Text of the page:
As Renato Lima described in his article two issues back, heatmap tracker tools are a useful and valuable option when it comes to on-page optimization. And now that backlinks have lost a bit of importance and unique content continues to play a major role, heatmap tracking can be particularly helpful. Why so, you wonder? What does a heatmap tracker even do? How much work is it to implement this tool?
Let’s get one thing out of the way before we start: Implementing a heatmap tracker is just as easy as implementing a Google Analytics tag in your site. Copy and paste in front of </body> – 30 seconds, and you’re done.
From now on, clicks, mouse movements, and scroll behavior on the site(s) will be tracked, and you can get an adequate visual representation of where your users click within a very short period of time, depending on how much traffic you get on the site. This tells you what the users pay attention to (and what they ignore) and how far down they scroll.
Eyetracking – well, actually, the term is misleading because instead of really tracking eye movements, the system is based on the assumption that the mouse cursor is where the user is looking at, so actually, mouse tracking would be a more correct title uses colors to mark the position of the mouse cursor on the screen. If an area is red that means that the cursor has been in that area a lot, next is yellow, then green, then blue. This is a great tool to get an impression of the main perception area on the site. Use this to place ads or for A/B testing, etc. If you’ve added a banner feeling it would get many click but stats are underwhelming, eyetracking can show you if the banner has maybe just been placed at the wrong spot?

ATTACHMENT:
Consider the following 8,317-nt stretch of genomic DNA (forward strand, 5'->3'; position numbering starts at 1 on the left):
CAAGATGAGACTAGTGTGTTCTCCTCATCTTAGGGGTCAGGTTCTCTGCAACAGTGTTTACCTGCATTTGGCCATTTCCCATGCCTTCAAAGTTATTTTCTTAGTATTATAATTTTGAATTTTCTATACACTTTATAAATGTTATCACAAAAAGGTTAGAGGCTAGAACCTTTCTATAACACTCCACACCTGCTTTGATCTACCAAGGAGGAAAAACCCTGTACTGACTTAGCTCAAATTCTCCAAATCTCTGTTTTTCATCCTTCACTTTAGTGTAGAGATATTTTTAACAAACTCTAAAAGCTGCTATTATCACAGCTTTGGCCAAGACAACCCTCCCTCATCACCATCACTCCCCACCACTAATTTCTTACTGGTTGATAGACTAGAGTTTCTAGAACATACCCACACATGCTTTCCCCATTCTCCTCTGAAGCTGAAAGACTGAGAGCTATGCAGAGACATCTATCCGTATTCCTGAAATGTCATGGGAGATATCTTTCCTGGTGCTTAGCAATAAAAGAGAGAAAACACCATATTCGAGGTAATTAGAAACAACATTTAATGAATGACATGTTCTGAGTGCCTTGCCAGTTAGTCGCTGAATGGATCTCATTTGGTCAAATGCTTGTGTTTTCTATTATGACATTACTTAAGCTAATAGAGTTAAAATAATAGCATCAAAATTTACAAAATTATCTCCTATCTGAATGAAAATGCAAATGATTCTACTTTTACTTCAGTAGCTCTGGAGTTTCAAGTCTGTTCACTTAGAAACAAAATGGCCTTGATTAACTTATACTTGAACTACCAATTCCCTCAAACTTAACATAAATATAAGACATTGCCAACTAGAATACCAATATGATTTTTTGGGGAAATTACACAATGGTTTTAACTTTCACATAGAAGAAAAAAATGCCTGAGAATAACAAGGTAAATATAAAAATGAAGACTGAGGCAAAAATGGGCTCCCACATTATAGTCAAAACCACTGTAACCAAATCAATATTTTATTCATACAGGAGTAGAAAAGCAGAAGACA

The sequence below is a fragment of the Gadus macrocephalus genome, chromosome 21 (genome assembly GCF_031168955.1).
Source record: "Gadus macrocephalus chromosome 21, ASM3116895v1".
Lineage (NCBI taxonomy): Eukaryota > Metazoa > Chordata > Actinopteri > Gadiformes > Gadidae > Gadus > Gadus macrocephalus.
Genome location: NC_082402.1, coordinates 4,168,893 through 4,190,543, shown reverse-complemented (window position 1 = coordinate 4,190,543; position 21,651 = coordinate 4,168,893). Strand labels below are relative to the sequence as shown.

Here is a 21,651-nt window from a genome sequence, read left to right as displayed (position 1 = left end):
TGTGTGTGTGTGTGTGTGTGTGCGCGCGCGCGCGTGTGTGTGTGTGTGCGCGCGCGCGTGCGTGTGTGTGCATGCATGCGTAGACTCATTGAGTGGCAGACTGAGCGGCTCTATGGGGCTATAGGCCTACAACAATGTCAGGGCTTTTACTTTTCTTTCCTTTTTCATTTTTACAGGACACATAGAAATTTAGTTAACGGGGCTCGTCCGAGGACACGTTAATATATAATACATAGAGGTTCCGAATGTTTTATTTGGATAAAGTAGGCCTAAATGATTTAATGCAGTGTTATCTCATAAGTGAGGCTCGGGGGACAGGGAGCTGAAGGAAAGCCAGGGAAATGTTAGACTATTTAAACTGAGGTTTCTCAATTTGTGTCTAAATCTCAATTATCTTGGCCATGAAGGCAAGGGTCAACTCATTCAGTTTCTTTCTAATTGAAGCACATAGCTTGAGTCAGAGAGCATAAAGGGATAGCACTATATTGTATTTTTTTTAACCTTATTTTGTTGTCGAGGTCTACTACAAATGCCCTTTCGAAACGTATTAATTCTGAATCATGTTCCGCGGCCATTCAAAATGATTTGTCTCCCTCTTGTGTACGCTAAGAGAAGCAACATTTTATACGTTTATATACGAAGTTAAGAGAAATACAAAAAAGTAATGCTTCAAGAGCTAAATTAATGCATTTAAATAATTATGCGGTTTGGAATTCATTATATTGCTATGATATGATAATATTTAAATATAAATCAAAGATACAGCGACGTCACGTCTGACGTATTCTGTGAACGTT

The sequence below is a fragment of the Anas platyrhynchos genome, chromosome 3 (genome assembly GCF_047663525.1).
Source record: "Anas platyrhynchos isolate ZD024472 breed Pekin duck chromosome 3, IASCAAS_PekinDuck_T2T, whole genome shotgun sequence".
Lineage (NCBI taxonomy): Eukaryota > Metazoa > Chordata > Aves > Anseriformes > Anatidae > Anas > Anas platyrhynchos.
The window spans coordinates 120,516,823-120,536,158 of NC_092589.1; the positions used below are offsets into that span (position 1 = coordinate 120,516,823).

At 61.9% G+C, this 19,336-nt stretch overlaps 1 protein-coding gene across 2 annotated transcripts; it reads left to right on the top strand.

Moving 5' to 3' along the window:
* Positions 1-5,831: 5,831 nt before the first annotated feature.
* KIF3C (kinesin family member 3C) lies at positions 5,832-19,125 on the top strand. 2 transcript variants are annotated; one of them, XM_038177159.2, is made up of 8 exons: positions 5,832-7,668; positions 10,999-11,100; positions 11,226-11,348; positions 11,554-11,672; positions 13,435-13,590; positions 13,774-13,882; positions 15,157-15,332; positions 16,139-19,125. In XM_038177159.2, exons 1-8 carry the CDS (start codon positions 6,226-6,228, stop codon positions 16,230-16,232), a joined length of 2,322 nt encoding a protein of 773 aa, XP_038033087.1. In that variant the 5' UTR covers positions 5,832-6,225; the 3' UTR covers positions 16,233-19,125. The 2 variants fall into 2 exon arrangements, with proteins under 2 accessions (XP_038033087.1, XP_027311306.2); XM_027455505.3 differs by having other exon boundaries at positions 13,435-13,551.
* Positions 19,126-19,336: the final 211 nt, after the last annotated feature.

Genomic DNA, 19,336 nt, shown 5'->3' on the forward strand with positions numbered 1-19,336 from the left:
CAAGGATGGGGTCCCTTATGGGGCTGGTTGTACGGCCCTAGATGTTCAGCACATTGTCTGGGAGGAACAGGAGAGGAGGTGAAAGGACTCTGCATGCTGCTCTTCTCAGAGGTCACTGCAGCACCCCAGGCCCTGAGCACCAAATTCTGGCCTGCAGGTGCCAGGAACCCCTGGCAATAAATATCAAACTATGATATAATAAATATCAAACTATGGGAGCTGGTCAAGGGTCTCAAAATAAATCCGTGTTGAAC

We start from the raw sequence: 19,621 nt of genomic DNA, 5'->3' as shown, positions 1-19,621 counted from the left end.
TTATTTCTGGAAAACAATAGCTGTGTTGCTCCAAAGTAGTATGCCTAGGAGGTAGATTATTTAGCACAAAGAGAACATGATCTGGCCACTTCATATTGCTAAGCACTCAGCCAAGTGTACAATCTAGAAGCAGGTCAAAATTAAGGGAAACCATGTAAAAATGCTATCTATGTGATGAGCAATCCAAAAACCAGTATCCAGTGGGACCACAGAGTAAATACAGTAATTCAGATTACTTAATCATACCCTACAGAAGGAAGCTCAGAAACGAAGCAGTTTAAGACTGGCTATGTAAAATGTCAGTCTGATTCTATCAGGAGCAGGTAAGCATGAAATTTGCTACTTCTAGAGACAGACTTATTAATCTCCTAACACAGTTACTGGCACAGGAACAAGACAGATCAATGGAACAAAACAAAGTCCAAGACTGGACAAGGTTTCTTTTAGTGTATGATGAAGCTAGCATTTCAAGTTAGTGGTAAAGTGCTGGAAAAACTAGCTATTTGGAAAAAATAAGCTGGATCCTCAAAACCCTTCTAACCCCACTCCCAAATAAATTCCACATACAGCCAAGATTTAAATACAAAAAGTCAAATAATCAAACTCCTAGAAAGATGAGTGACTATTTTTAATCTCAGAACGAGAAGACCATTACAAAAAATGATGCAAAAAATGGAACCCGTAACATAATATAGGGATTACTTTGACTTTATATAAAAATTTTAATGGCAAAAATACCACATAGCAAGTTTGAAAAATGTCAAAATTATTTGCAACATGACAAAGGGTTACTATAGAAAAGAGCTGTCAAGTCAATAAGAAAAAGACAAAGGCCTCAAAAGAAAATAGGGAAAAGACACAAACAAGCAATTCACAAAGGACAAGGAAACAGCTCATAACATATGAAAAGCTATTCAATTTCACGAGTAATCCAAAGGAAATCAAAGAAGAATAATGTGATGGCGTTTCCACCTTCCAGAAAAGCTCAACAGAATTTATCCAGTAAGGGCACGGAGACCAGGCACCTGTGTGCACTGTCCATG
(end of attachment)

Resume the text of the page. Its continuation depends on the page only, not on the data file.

As an addition of the results you get from heatmapping/mousetracking, this tool will definitely save you a lot of time. It’s also interesting to filter the heatmap for user clicks. And if you place the mousetracking and clicktracking maps next to each other, you can get some fascinating information that may well come in handy the next time you optimize the page.
But what about perception above the fold? If ads, etc. fail to attract attention because the users simply don’t scroll down on your site, heatmap tracking can definitely put things such as poor click stats in perspective. This is also another great example of how useful heatmap tracking can be. First of all, this feature should only be used for individual cases as it takes a big bite out of your resources, and I am not only talking about the tracker, but also and especially by using the data. When you track an individual session, it can take hours to fully analyze it afterwards. Watching a user’s movements on your site “live and in color” can be extremely interesting, but fascinating as it is, tracking the customers journey in such painstaking detail only makes sense in small doses. So if you are pondering questions like:
When, where, and why do people jump off from my site?
How do users perceive my ad, and where do they pay the most attention to it?
Which part of my site is particularly interesting or not interesting at all to the users?
Where do I place ads for maximum effect?
When and where is A/B testing useful?
Or other questions like that … then don’t hesitate and turn to us.